Two years ago, the Rams were in the midst of changing their offense in efforts to play to quarterback Sam Bradford’s strengths. They ostensibly tried to recreate Bradford’s Oklahoma offense by spreading things out and using newly-acquired toys Tavon Austin and Jared Cook to create mismatches in the passing game.
That didn’t go well.
Coach Jeff Fisher ditched the experiment just over a month into the season.
Fast-forward to this offseason and the Rams have gone back to their “ground and pound” ways under Fisher. There will be no identity crisis for the team this year: They’re going to pound the ball on the ground with Todd Gurley and Tre Mason, then use play-action to strike for big yardage. Along with a new offensive centerpiece in Gurley, the Rams drafted four offensive linemen, all with strengths as run-blockers.
So how does a player like Austin fit into a run-first system?
For starters, it’s time to change the expectations for Austin now that he’s heading into his third season. When the Rams traded up for him in 2013, most expected him to be a dynamic playmaker that puts up No. 1 receiver numbers.
But in two years St. Louis has received production more fitting from a No. 4 wideout than a legit go-to receiver. In fact, Austin’s numbers declined last season when he posted a 31-242-0 line coming off a rookie season that saw him catch 40 passes for 418 yards and four touchdowns.
He has contributed on punt returns, finding paydirt in each of his two professional seasons.
But the Rams didn’t trade into the top 10 to nab a punt returner.
The fact is that Austin is, and always will be, a space player. He’s not someone that has the natural ability to consistently win outside the numbers by creating separation at the top of his route, high-pointing passes or being physical through the catch point. He’s not Dez Bryant, which should surprise no one.
What Austin does posses is homerun ability thanks to his straight-line speed and quickness. He may never be a featured receiver, but he’s one of the few Rams players with difference-making speed. And if puts enough good production on film, he’s someone that could start dictating coverage.
The success and/or failure of Austin will come from his ability to develop as a player and offensive coordinator Frank Cignetti’s ability as a play-caller/designer. That may seem unfair to Cignetti, seeing as how he can only work with the talent at his disposal. But often times the difference between NFL offenses that are homogenized and the ones that are creative lie in the abilities of the play-caller.
I’ve been critical of Brian Schottenheimer in the past, but he received more blame for the Rams’ offensive problems over the past three years than is warranted. And he did try to get the ball into Austin’s hands, although I’m not sure what outcome Schottenheimer expected while running the 176-pound receiver between the tackles. Still, it’s not like he completely ignored Austin as a play-caller.
The challenge that Schottenheimer faced, and Cignetti will face moving forward, is designing ways to get the ball into Austin’s hands while taking advantage of an otherwise disciplined defense. This is easier said than done, but play-callers like Sean Payton, Andy Reid and Chip Kelly have had varying degrees of success doing so over the years.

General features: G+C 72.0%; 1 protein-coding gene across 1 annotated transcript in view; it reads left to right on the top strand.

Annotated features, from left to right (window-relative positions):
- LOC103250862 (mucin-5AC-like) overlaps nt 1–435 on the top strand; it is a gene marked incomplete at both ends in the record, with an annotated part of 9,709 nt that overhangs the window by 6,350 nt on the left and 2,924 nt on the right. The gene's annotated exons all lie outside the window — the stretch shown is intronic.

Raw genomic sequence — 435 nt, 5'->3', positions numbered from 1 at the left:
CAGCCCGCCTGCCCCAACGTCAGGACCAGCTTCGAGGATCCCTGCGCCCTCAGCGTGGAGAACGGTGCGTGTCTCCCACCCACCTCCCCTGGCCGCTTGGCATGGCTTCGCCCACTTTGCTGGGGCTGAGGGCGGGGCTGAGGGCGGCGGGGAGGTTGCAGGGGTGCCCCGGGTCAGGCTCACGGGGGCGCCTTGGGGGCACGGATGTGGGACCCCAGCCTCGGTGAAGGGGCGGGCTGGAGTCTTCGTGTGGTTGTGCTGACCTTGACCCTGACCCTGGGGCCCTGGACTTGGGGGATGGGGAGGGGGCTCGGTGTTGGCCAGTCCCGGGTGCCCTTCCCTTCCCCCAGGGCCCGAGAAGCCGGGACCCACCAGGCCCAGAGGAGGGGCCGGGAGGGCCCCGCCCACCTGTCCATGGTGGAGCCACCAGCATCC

Payton showed a knack for dialing up the right screen for Reggie Bush or Darren Sproles, while designing their plays to have a lead-blocker in front. He also has the innate ability to design roles for space players as underneath receivers, giving quarterbacks an easy look over the middle while drawing the rest of the coverage downfield.
Payton has consistently shown the ability to hurt opponents with a well-timed and well-executed screen after the defense had become impatient and overly aggressive.
Reid uses plenty of pre-snap movement and personnel groupings in order to get his players into open space. Jet sweeps as part of packaged plays, misdirection with multiple backs and receivers, and the use of screens are all tools in his offense. While some criticize Reid for complicating things, there’s no question he’s an outstanding offensive mind.
Kelly also utilizes packaged plays to get a defense to overpursue and leave space for his skill position players, all while running his offense at breakneck speed. He might be the best at simplifying the game for his quarterback while maximizing the potential for one-on-one matchups.
Of course, Austin’s future isn’t solely on the play-caller.
While he initially needs open space, once Austin gets into open field, it’s his job to find creases between defenders. Too many times Austin has danced instead of using his instincts, quickness, and lateral agility to get upfield.
It’s not like Schottenheimer was 0-for-200 in finding open space for Austin; at times Austin just failed to use the space he had.
Still, Austin has the skill set to make an impact. The Colts game from his rookie season proved that. And just because the Rams will have a run-first philosophy doesn’t mean there won’t be opportunities for Austin in Cignetti’s offense. In theory, the running game should create more one-on-one matchups for Austin to exploit a defense that has committed numbers to stopping Gurley and the rushing attack.
It’s up to Austin and Cignetti to maximize those opportunities and stop leaving production on the turf.
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